A relatively easy way to format partial dates in your frontend interface is to add 3 boolean flags to each date: year_known, month_known, and date_known. Then add the following method into your application helper (link to code here) to determine how you display each type of partial date.

For entering partial dates Project Quincy makes extensive use of ActiveScaffold, a Rails plugin that auto-generates an administrative backend. The nice thing about ActiveScaffold is that it is fully customizable. The problem with ActiveScaffold is that the defaults stink, so you basically end up customizing everything.

By default, ActiveScaffold treats date entry as a unified field, so you have to break up the javascript that knits day, month, and year together. You also have to change the default from today’s date to blank. If you enter only part of a date, it sets the other components to the lowest value possible.

Matt Mitchell, former Head of R&D for the University of Virginia Scholars’ Lab came up with the following elegant solution to my problem:

Create a partial view in /app/views/activescaffold/_common_date_select.html.erb and populate it with the following code.

And activate that partial with a helper method in your application_helper (link here).

And you should be good to go.


If the pastie links go down, you can find the partial view and helper methods on Project Quincy at Github.

It’s [A]live!

It is with great pleasure, and no small amount of trepidation, that I announce the launch of the Early American Foreign Service Database (EAFSD to its friends). While the EAFSD has been designed as an independent, secondary source publication, it also exists symbiotically with my dissertation “Revolution-Mongers: Launching the U.S. Foreign Service, 1775-1825.”

I created the EAFSD to help me track the many diplomats, consuls, and special agents sent abroad by the various American governments during the first fifty-years of American state-building. Currently the database contains basic information about overseas assignments and a few dives into data visualization (an interactive Google map and Moritz Stefaner’s Relation Browser).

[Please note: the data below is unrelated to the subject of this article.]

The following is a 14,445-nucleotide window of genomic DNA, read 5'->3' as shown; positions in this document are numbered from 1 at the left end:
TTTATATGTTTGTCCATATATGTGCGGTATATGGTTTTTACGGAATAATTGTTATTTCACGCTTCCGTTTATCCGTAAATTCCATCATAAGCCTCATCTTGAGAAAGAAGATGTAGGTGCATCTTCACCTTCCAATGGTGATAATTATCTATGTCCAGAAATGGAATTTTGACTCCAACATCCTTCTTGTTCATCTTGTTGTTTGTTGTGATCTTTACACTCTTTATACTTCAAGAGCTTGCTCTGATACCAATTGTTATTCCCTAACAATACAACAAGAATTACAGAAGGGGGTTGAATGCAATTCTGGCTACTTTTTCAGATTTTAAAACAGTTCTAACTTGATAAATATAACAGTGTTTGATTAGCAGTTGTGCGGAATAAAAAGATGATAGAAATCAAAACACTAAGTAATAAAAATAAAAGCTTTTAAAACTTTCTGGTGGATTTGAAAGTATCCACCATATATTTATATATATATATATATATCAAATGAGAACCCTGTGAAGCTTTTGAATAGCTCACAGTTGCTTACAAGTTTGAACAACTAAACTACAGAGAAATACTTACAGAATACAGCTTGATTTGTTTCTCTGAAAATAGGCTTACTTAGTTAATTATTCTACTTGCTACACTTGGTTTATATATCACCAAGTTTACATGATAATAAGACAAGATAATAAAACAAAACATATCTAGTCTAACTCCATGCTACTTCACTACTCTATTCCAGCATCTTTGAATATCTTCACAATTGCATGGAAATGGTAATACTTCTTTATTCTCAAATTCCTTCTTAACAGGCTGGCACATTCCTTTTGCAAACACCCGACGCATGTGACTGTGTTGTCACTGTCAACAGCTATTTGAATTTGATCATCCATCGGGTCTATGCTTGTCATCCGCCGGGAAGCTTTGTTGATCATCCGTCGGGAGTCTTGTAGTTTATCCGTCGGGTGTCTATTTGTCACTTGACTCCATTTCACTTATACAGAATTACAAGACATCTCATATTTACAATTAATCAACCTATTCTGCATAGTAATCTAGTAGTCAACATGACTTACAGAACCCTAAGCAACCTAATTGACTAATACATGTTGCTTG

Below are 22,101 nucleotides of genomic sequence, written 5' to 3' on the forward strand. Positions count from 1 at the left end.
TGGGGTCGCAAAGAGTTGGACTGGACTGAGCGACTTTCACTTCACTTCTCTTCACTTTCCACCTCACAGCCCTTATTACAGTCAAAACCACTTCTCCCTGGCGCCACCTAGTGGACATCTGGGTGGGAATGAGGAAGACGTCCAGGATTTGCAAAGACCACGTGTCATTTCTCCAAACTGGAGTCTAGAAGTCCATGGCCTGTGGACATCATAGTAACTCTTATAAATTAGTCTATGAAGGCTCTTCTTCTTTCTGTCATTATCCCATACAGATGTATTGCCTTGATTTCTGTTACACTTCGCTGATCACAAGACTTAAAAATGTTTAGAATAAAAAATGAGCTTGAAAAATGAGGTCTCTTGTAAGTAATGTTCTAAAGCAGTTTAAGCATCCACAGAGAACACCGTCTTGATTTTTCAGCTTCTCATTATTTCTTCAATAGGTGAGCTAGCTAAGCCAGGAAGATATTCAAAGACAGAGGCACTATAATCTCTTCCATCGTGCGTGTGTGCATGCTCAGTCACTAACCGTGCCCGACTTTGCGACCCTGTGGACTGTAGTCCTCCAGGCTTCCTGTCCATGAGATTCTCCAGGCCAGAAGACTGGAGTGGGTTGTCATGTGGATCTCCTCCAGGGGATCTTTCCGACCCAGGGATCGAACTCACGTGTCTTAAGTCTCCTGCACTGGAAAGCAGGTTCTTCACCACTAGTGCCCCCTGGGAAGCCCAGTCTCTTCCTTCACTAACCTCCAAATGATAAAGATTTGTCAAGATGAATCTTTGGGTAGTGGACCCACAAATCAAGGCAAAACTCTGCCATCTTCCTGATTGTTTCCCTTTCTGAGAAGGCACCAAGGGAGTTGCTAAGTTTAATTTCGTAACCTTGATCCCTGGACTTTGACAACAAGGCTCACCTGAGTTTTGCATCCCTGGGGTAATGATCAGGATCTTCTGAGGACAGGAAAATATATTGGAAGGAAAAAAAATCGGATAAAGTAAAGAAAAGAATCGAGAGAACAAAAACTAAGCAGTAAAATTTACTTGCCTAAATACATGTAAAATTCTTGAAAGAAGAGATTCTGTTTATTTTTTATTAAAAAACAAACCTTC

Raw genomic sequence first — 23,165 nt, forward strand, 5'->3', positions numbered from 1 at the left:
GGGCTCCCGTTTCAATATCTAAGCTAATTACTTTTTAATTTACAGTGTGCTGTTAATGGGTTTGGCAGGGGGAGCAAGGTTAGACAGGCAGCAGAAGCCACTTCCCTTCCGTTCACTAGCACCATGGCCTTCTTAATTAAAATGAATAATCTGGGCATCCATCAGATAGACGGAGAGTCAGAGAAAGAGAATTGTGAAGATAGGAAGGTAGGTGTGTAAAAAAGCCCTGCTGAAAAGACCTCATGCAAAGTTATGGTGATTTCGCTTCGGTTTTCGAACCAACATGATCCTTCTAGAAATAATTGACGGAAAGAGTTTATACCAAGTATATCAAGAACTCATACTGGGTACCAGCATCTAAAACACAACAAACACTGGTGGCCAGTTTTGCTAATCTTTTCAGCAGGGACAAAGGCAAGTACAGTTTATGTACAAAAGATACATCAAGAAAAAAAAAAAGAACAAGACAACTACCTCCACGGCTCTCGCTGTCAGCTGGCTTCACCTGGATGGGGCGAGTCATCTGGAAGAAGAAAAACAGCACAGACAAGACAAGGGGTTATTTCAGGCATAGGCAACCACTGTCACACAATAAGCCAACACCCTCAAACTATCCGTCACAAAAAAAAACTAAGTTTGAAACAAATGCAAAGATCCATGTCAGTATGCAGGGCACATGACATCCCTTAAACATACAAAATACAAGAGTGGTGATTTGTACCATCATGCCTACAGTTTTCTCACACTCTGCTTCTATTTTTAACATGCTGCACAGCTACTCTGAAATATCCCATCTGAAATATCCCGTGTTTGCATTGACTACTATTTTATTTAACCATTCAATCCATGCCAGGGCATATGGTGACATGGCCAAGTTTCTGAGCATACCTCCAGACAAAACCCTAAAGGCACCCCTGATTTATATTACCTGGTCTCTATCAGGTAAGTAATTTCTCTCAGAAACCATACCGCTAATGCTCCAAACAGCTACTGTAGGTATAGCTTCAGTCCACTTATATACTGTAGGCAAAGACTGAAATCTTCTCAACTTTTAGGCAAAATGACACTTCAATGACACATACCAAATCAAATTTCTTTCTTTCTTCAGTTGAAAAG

I have been a reluctant convert to the principles of Web 2.0, and I keenly feel the anxiety of releasing something before my perfectionist tendencies have been fully exhausted. The pages of the EAFSD are therefore sprinkled with requests for feedback and my (hopefully humorous) under construction page, featuring Benjamin West’s unfinished masterpiece the “American Commissioners of the Preliminary Peace Agreement with Great Britain.”

Over the next few months (and coming years) I will be adding more information to the database, allowing me to trace the social, professional, and correspondence networks from which American foreign service officers drew the information they needed to represent their new (and often disorganized) government. I will also be enhancing the data visualizations to include hypertrees, time lines, and network graphs.

This launch has been over two years in the making. As I look back over that time, I am amazed at the generous support I have received from my colleagues at the University of Virginia and the Digital Humanities community writ large. I wrote an extended acknowledgments page for the EAFSD, my humble attempt to recognize the help and encouragement that made this project possible.

Launching the EAFSD also gives me a chance to test, Project Quincy, the open-source software package I am developing for tracing historical networks through time and space. The EAFSD is the flagship (read guinea pig) application for Project Quincy. I hope my work will allow other scholars to explore the networks relevant to their own research.

To that end the EAFSD is, and always will be, open access and open source.

As We May Code

Since the debut of the iPad, I can’t stop thinking about path dependency.

These virtual keyboards separate letters from numbers from symbols onto three distinct screens. While using my iPhone, I find myself spelling out words like “between” because I’d rather keep to the letters keyboard than switch back and forth to write “b/w.”

Everyone talks about how you would never write a book (or even an essay) on an iPad, but that would be a piece of cake compared to writing a computer program.

Laziness is one of hackers’ most beloved vices. This has the salutary effect of keeping programs short, the fewer keystrokes to accomplish a task the better. It also means that programing languages are intensely optimized for the QWERTY keyboard.

The classic example is probably something like Perl, which uses the breadth of the QWERTY symbology to specify a wide range of mathematical and logical concepts, with very little reference to the notation of either higher mathematics or formal logic. Perhaps if people had thought of using typing machines as “thinking machines” they would have included the Greek alphabet along with the Roman and basic accounting symbols.

While some languages like Ruby and Python are closer to English, they would still be a nightmare.

All this makes me wonder if we are stuck with the QWERTY keyboard for good. Or if not, what would new programming languages would grow up in its absence.